Conclusions/Significance
These results suggest that an entirely oral daily regimen of RPT+CLR may be at least as effective as the currently recommended combination of injected STR+oral RIF.
Author Summary
Buruli ulcer (BU) is found throughout the world but is particularly prevalent in West Africa. Until 2004, treatment for this disfiguring disease was surgical excision followed by skin grafting, procedures often requiring months of hospitalization. More recently, an 8-week regimen of oral rifampin and streptomycin administered by injection has become the standard of care recommended by the World Health Organization. However, daily injections require sterile needles and syringes to prevent spread of blood borne pathogens and streptomycin has potentially serious side effects, most notably hearing loss. We tested an entirely oral regimen, substituting the long acting rifapentine for rifampin and clarithromycin for streptomycin. We also evaluated each drug separately. We found that rifapentine alone is as good as rifampin plus streptomycin, but the simultaneous addition of effective clarithromycin doses, at least in the mouse, reduces the activity of both rifampin and rifapentine, making it difficult to assess the efficacy of the oral regimens in the model. Studies of serum drug concentrations indicated that separating treatment times by one hour or reducing the clarithromycin dose to one active in humans should overcome this issue in experimental and clinical BU treatment, respectively.
doi:10.1371/journal.pntd.0000933
PMCID: PMC3014976  PMID: 21245920
13.  Comparison of the ‘Denver regimen’ against acute tuberculosis in the mouse and guinea pig 
Objectives
In this study, we sought to compare the sterilizing activity of human-equivalent doses of the ‘Denver regimen’ against acute tuberculosis (TB) infection in the standard mouse model and in the guinea pig.
Methods
Pharmacokinetic studies in guinea pigs were used to establish human-equivalent doses for rifampicin, isoniazid and pyrazinamide. Guinea pigs and mice were aerosol-infected with Mycobacterium tuberculosis CDC1551 and treatment was started 2 weeks later with rifampicin/isoniazid/pyrazinamide for up to 6 months. For the first 2 weeks of therapy, the dosing frequency was 5 days/week, and for the remaining period, twice weekly. Treatment was discontinued in groups of 30 mice and 10 guinea pigs at 5 months and at 6 months, and these animals were held for a further 3 months in order to assess relapse rates.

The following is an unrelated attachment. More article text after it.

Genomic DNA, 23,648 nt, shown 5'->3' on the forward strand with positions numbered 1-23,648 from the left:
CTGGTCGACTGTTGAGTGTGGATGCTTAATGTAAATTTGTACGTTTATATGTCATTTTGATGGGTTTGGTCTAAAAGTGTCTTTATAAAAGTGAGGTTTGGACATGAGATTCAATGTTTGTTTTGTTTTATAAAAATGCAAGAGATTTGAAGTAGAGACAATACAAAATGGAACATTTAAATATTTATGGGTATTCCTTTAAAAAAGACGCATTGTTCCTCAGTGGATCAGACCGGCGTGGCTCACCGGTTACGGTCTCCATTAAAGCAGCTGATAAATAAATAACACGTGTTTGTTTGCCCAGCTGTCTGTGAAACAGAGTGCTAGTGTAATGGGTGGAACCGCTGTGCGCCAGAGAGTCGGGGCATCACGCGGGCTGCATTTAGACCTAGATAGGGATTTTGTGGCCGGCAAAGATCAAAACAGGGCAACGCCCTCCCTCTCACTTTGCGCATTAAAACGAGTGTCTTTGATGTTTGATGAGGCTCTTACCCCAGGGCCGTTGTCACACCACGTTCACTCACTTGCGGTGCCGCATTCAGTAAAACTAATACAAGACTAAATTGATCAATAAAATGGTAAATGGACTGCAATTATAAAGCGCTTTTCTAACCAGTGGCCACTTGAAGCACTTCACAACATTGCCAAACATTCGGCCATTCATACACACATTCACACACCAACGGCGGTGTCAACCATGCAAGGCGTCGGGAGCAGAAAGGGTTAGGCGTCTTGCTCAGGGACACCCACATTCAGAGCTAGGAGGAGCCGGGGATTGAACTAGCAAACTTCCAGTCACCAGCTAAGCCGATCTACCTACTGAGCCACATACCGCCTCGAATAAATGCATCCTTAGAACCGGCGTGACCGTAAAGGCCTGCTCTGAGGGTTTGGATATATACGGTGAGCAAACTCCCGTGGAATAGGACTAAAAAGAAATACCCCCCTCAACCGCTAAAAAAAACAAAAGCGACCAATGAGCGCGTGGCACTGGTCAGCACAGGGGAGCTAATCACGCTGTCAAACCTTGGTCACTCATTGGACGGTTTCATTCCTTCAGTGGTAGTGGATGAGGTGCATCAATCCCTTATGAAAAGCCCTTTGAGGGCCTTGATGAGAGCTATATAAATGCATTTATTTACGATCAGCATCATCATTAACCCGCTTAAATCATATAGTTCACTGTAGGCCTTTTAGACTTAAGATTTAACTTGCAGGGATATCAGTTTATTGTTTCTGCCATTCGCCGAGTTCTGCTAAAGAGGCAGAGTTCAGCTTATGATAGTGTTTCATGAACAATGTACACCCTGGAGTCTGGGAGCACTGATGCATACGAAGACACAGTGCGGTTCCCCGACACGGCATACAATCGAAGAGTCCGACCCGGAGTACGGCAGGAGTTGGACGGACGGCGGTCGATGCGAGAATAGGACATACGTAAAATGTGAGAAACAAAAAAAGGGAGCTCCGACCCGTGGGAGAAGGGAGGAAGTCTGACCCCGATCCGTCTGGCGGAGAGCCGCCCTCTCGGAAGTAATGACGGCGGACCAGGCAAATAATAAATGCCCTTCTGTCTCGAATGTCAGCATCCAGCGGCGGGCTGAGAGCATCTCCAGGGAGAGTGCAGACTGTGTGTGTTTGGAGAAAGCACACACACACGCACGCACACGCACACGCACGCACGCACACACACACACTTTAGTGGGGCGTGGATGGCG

Results
Guinea pig lungs became culture-negative after 3 months of predominantly twice-weekly treatment and relapse rates were 0% (0/10) both after 5 months and after 6 months of treatment. In contrast, all mice remained culture-positive despite 6 months of the same treatment, and 93% (28/30) and 69% (20/29) of mice relapsed after treatment for 5 and 6 months, respectively.
Conclusions
Treatment with rifampicin/isoniazid/pyrazinamide administered at human-equivalent doses is much more potent against acute TB infection in guinea pigs than in mice. Our findings have important implications for the use of alternative animal models in testing novel TB drug regimens and for modelling M. tuberculosis persistence.
doi:10.1093/jac/dkq007
PMCID: PMC2837551  PMID: 20123722
Mycobacterium tuberculosis; isoniazid; rifampicin; pyrazinamide; chemotherapy; persistence
14.  An Evaluation of Use of Trans-Obturator Tape (TOT) Sling Procedure in the Current Surgical Management of Female Stress Urinary Incontinence 
Objective:
To assess the role of TOT sling procedure in current surgical management of female Stress Urinary Incontinence (SUI) in terms of post-operative results, cost effectivenss, pt acceptance and complications.
Method:
From June 2006 to September 2008, 30 patients of SUI were treated surgically by TOT-sling procedure. Pre-operatively the patients were evaluated by thorough history taking, clinical examination and different diagnostic test depending upon the individual clinical scenario. Patients were explained in their own language the nature of procedure and the principle behind it. Any complication(s) (intra/postoperative) were noted. After discharging the patients they were followed up by atleast 3 visits (follow-up visits) at 1, 3 & 6 month interval. Any complications of the procedure and patient acceptance were evaluated at each follow-up.
Results: